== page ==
This episode is brought to us by Alaya Dawn Johnson, and you know what that means, right? BEST KAAB YET.
Or at least in my case, the most thought-provoking Kaab yet. You’ll see what I mean soon enough…
Let’s talk about Tremontaine! (With spoilers!)
There’s more to this episode than just Kaab’s latest adventures and romantic mis-steps, of course. Rafe is still committed to his search for Will, though his own willpower where his vow of chastity is concerned looks like it’s failing him, thanks to Arthur Chel and his own loneliness. Poor Rafe. Though I’ve got to say it: I’m still inclined to think Rafe is better off moving on romantically, whether or not he manages to thwart Diane here. Call that my personal hindsight talking, but for all his flaws I do like Rafe, and I don’t want to see him end up throwing everything away over this.
And speaking of Diane, her play for power is continuing apace. This week she’s got Lord Karleigh in her sights, and her efforts to convince him to vote in her favour with the Council involve using Karleigh’s xenophobia against him. Would he rather see a woman inherit the full power of a duchy, or a commoner’s son with no nobility in his blood – which is surely what Diane’s grandson will be thanks to her daughter’s choice of husband?
I never expected to find Karleigh’s despicableness amusing, but I can’t help feeling pretty viciously satisfied to see Diane’s con pay off here. Karleigh might never understand what he’s actually done here – and Diane’s long-term goals depend on no one ever achieving that understanding – but he’s played right into her hands all the same, and it serves him right.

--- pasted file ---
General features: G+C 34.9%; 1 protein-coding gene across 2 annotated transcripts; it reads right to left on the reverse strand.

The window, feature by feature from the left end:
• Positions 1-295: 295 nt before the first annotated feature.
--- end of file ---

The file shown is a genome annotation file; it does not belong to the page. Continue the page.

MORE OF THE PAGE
Cleverly, and because this is Diane de Tremontaine we’re talking about and her spider’s web has snares within snares, she plays her trick on Karleigh while working on unravelling the secret history between Vincent and Reza. Because she’s Diane and secrets are her bread and butter, and why wouldn’t she be curious about these two? They are very very curious…
To that end, she orchestrates a duel between Reza and Vincent at the ambassador’s welcome banquet in his City home (despite her assurance to Vincent, I suspect that Diane perhaps did NOT correct Reza’s assumption that Vincent is in her employ as a house swordsman…). Diane knows something once went on between them, and she sees that secret past as her key to gaining an advantage over both men. Because, as I said, she’s Diane. Of course she does.
She gets her way with Karleigh, and the duel serves mostly to make me even more insanely curious about Vincent and Reza after they exchange brief but deliciously intriguing words during the duel, which Reza concedes in rather dramatic fashion. Vincent takes this as a show of forgiveness for whatever happened way back when, and as an unspoken understanding on Reza’s part that Vincent needs the victory (and the money) more than he does. It keeps this wildly mysterious thread of the story alive and kicking, and dear god will the questions ever be answered?!
I MUST KNOW WHAT HAPPENED.
And now let’s leave all of that alone for a bit, because it’s time to talk about Kaab.
“Well,” Kaab said, “I don’t think age has taught me any, so I suppose we’ll just have to wait for responsibility to weigh down my shoulders someday. Hopefully a long time from now!”
This is Kaab’s answer when her uncle asks, exasperated and rightly so, if she’ll ever learn caution.
It’s not just caution. Kaab has so much to learn that I’m honestly starting to believe the only way she’ll do so is with a harsher lesson than she’s ever been taught before, and I’m kind of afraid that it’s going to come along at the expense of someone she claims to care so much about. SOMEONE GET TESS TO A BUNKER PLEASE.